Engineering team receives Navy grant for biosensing research

A team of engineers from Washington University in St. Louis has received a $394,000 3-year grant from the Office of Naval Research; funding that will allow them to investigate the possibility of integrating optical and electrical sensing modalities. It’s hoped the new research might one day help develop new and more effective ways to detect explosives and other environmental threats.

The team, led by Srikanth Singamaneni, associate professor of Mechanical Engineering & Materials Science and Barani Raman, associate professor of Biomedical Engineering, both in the School of Engineering & Applied Science at Washington University in St. Louis, will also examine and combine olfactory receptors from insects with gold nanoparticles. One of the goals is to study the interface between the biological receptors with synthetic nanostructures. If the biological receptors can be kept stable and active when fused to the nanoparticles, the new materials could be used as a detection agent for explosives or for chemicals that could be used in a biological attack.

The research is an off-shoot of work also funded by the Office of Naval Research, which involves accessing the olfactory systems of locusts, outfitting them with backpacks that read their neural activity, and affixing them with nanoparticle sensing tattoos for remote-controlled locomotion, essentially transforming them into bomb detecting cyborgs or bio-robots. The collaborative project involving Singamaneni, Raman and colleague Shantanu Chakrabartty, professor of Electrical & Systems Engineering, received international attention earlier this summer.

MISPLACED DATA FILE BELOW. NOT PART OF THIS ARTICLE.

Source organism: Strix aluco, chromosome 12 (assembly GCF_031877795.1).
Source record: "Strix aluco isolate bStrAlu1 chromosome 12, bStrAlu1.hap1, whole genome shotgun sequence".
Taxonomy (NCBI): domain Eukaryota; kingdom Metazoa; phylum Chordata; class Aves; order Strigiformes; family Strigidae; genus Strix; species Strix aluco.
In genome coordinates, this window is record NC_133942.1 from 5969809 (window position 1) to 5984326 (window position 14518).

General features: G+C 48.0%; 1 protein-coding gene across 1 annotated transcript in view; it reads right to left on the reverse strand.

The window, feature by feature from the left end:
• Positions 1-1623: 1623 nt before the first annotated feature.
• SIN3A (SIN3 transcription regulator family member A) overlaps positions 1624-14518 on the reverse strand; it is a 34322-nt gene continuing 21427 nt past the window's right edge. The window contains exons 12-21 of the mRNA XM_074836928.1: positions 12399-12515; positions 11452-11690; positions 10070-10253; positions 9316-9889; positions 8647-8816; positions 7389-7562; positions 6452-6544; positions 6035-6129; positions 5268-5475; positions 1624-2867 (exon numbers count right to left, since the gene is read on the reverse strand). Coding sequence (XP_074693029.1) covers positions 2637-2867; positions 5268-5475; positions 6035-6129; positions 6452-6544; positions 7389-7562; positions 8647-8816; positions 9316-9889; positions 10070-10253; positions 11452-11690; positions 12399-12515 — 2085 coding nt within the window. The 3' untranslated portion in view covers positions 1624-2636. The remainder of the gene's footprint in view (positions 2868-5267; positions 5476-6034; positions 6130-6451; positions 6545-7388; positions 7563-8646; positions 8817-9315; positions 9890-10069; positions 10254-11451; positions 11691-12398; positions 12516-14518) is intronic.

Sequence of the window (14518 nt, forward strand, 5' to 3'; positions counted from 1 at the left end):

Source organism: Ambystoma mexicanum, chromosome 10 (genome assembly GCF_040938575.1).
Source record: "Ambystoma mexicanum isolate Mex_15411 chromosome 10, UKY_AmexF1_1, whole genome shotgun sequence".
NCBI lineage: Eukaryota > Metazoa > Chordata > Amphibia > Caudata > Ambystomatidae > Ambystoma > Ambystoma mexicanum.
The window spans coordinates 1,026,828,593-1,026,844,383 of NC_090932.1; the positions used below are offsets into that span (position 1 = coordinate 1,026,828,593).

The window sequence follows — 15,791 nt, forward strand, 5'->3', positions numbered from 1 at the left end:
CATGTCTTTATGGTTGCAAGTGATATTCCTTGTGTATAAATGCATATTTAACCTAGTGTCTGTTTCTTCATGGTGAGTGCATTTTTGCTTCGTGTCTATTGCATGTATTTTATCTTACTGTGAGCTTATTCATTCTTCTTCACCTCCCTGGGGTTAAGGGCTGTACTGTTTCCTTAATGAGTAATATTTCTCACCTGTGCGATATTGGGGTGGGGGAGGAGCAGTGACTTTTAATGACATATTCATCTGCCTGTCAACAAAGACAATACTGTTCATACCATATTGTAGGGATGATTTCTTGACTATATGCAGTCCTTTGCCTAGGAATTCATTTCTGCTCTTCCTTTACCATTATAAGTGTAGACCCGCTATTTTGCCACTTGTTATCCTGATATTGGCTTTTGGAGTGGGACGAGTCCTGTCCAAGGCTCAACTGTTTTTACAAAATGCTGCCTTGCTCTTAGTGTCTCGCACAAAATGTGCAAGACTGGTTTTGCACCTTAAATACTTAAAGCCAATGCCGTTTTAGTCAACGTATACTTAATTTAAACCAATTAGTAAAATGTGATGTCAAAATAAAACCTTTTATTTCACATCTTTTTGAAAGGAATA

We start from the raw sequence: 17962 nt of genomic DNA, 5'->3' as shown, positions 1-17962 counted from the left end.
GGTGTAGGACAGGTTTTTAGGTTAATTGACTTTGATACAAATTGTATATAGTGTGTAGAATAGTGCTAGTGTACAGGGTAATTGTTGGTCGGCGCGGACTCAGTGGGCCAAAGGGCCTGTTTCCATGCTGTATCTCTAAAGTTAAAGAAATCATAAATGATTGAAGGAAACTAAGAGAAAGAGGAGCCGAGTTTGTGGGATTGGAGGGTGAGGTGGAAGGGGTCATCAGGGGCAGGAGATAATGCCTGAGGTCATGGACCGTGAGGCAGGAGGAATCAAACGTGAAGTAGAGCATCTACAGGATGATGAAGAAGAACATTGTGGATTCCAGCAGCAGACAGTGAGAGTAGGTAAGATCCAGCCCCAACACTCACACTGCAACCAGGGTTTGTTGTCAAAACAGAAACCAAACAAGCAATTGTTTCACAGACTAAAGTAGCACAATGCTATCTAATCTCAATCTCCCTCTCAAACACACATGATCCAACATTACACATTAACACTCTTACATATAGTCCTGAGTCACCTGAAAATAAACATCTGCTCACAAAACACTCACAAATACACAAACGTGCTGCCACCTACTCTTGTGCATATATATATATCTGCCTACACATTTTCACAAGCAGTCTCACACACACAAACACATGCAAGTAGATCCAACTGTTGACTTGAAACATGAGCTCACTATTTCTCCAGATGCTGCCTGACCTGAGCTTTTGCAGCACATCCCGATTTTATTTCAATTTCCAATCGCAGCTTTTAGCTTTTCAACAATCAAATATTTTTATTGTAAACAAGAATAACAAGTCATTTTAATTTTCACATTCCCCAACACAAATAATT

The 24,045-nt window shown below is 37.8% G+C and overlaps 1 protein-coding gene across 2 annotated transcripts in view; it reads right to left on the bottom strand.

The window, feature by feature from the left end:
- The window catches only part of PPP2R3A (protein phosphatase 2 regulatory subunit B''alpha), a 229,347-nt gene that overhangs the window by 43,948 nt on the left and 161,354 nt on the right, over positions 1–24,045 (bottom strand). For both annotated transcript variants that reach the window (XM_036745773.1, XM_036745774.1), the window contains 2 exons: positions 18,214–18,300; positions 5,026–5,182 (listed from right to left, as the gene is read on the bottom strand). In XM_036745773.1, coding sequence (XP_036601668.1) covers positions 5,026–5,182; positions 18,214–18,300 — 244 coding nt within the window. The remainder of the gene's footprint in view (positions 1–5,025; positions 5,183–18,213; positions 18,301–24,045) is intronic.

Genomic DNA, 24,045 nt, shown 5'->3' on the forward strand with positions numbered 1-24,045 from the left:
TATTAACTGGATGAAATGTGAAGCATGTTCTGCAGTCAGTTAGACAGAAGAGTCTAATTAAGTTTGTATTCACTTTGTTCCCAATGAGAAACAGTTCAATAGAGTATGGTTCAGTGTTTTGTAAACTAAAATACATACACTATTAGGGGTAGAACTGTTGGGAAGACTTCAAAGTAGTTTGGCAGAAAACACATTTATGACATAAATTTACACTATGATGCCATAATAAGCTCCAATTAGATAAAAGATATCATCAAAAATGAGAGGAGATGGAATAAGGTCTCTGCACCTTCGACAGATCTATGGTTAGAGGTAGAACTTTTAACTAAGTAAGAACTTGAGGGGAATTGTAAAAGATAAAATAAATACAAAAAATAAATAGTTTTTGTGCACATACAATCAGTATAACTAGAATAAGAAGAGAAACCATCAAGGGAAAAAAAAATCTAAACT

“What’s different in this research is that we’re focusing only on the olfactory receptors of the animal, instead of the entire locust or insect,” Singamaneni said. “We’re interested in combining optical and electrical sensing modalities, examining the information, and seeing if there’s anything new to be gleaned that could have a practical application when it comes to chemical and explosive detection.”


Collaborators

Associate Professor
Biomedical Engineering

Associate Professor
Mechanical Engineering & Materials Science